But then you hear people say that's not good enough

It is good enough. Every pass overwrites a slightly different part. At 3 passes the chances of recovery are extremely thin.

FWIW, Gutmann doesnt even endorse his own method anymore because modern drives dont work like the older drives he did his research on. Plain jane wipes still do wonders.
posted by damn dirty ape at 12:40 PM on July 18, 2008


Try and find a company, anywhere, for any amount of money that claims to be able to pull data off a modern hard-drive that's been erased to DoD standards.

You won't.

With old tech hard-drives, it is spoken in hushed tones that the magnetic zones that make up the 1/0 were big enough that the head would only have a decent effect on on area of that domain when it overwrote, or that the head spilled some magnetic interference on the neighbouring 'bit'. So if you took an expensive enough machine you could just read (say) the top corner of each of those zones and potentially pull something back. To my knowledge, no-one ever actually practically demonstrated this. The closest I've heard is that someone could say 'Yeah, there was some data there, but I've got no idea what it was'.

These days, with the smaller tolerances and perpendicular recording techniques, it's just not feasible. Unless we have some quantum leap in measurement techniques and I suppose a larger quantum leap in pattern recognition to run against all potential magnetic remnants for each grain in the 'bit' (tens of grains, maybe a hundred?) then it's just not feasible, and you could argue the pattern recognition would just be like a monkey at a typewriter creating a cartesian product of all possible states.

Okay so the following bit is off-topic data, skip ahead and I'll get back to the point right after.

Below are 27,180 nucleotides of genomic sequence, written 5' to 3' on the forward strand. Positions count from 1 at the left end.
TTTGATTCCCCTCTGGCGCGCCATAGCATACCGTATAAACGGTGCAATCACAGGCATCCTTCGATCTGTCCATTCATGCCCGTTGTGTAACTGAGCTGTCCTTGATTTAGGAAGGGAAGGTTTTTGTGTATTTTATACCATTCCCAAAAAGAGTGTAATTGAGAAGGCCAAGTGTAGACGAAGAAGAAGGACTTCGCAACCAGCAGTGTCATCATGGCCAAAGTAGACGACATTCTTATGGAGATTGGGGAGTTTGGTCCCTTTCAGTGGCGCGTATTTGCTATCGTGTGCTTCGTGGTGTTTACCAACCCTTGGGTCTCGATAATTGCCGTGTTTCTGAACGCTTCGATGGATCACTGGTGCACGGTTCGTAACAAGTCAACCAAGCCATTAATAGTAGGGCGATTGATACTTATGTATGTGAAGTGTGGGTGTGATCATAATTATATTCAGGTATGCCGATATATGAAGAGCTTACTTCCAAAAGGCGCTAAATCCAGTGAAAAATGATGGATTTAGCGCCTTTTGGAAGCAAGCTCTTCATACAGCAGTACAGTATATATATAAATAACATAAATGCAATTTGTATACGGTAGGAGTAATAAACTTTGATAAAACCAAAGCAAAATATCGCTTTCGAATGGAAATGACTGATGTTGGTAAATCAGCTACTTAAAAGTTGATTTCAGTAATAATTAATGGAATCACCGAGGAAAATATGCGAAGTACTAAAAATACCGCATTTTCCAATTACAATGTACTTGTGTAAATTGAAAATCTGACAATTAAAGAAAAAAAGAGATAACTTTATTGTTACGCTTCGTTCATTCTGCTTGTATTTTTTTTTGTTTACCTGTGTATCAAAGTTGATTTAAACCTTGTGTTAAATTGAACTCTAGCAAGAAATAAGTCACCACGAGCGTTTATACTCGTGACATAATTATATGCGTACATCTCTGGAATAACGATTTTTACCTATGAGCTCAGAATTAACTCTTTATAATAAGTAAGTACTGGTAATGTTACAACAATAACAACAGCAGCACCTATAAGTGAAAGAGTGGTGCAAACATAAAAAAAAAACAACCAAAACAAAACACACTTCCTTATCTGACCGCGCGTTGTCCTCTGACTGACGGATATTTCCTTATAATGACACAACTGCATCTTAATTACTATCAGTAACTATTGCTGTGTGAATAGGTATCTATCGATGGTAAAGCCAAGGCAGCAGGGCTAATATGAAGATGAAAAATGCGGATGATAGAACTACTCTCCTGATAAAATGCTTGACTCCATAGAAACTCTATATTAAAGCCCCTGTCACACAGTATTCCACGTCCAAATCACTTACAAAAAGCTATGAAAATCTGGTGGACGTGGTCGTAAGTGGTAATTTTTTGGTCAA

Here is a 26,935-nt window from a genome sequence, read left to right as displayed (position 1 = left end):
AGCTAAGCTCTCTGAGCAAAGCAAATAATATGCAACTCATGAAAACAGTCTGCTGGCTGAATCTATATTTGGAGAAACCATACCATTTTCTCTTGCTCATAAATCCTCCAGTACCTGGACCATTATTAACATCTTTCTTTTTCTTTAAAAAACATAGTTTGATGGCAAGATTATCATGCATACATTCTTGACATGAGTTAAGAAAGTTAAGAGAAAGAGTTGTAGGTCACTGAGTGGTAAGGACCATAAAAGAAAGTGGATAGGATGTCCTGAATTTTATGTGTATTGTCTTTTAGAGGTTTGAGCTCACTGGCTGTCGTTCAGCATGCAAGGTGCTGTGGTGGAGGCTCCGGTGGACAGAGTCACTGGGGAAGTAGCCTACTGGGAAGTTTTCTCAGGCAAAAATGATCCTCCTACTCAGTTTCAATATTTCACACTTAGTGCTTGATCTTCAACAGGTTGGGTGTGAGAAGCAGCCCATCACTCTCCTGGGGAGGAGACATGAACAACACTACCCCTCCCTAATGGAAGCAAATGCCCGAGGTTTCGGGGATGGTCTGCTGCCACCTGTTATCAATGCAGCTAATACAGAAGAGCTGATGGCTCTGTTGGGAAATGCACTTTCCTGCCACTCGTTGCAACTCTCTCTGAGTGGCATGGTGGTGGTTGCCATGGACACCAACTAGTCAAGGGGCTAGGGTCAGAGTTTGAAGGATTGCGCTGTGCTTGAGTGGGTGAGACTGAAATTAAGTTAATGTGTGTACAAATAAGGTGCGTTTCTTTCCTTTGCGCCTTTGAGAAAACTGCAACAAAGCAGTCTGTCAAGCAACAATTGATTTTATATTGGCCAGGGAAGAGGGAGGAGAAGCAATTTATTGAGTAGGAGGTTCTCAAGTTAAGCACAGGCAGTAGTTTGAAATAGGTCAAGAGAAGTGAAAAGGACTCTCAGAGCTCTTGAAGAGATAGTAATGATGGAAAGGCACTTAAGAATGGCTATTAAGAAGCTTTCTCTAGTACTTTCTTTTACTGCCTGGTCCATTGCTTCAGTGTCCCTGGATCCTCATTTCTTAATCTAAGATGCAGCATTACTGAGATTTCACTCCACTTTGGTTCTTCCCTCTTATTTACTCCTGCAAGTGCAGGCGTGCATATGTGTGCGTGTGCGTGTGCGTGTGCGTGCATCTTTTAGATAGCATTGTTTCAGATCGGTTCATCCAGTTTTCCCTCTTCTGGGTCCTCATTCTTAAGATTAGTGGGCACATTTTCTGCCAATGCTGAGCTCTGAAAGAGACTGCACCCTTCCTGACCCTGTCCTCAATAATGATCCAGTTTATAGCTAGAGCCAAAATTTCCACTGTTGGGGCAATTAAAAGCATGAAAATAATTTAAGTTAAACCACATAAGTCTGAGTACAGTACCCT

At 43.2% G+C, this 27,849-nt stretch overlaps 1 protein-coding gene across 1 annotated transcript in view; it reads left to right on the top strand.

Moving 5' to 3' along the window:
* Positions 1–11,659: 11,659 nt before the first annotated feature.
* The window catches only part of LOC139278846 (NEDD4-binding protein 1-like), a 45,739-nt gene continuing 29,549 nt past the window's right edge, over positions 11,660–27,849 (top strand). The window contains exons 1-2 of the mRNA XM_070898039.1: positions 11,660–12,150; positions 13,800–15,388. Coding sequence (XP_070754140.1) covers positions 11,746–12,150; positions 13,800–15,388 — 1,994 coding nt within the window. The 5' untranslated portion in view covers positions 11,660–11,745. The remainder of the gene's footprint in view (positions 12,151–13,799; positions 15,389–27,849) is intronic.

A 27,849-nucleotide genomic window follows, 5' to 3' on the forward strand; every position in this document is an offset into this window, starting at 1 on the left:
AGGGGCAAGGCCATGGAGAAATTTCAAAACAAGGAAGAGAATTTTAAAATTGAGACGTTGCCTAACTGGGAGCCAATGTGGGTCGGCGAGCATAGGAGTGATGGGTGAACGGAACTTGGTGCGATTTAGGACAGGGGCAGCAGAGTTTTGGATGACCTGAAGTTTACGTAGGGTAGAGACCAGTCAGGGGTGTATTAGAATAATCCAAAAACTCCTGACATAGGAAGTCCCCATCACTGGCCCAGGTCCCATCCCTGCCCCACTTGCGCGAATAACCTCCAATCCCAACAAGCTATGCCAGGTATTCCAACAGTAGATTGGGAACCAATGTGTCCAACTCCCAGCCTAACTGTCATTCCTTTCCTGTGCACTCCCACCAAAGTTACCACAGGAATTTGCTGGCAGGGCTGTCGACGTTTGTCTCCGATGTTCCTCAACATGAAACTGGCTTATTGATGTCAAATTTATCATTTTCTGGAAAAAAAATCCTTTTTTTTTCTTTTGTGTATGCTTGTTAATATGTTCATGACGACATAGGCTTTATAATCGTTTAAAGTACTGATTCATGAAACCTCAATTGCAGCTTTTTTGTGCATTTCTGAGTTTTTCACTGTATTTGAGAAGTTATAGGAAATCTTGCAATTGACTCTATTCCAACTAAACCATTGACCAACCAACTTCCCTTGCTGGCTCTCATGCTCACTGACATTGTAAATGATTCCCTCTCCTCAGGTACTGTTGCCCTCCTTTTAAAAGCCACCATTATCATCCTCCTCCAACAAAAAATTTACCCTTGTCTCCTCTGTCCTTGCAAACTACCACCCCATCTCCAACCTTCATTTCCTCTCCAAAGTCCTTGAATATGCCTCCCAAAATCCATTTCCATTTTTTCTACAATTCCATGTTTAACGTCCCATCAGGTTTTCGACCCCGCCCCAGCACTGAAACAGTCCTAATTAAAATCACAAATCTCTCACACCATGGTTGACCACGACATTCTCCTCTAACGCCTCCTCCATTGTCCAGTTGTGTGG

posted by Static Vagabond at 12:44 PM on July 18, 2008 [1 favorite]


The problem is that when you overwrite a 0 with a 1 you don't end up with a perfect 1, you end up with a 0.95. Same for overwriting a 1 with a 0, you end up with a 0.05. So by looking at what the "official" value of a bit is, and what it actually is (an analogue measurement as jedicus says) you can work out what it was before. The more times you overwrite the closer you get to a true 1 or true 0, but you never quite get all the way there.
posted by alby at 12:46 PM on July 18, 2008


Modern drives can mark a block as bad, and invisibly re-map requests from software to access those blocks to somewhere else on disk. That's a great feature and works well, but it does leave the original block (which is probably perfectly readable) with the original data it contained. That original block cannot be written to by any software - not by the operating system, not by your erasure program, not by the BIOS, not by a low-level format - because the remapping occurs at a very low level inside the hard disk. But a suitably equipped data forensics person can get at those blocks fairly easily, by directly controlling the hard disk actuators.

Another issue is that different temperatures, different drive positions, and different amounts of wear on the components of the drive, between when the data was written and when it was erased, might mean that some of the original data track is still detectable at one edge or the other. This can potentially be accessed by mounting the platters from your hard disk on specialist reader hardware.

Finally, if the pattern used to overwrite the data track is anything other than completely random, it's possible to use statistical techniques to "subtract" the erasure pattern and recover a weak analogue representation of the original data.

All in all, these are expensive and difficult techniques with low probability of success. For most purposes, software data erasure will be adequate. On the other hand, if you would lose your family, job, or liberty over whatever's on that hard disk, I'd stick with the hammer + acetylene method;)
posted by standbythree at 12:49 PM on July 18, 2008 [1 favorite]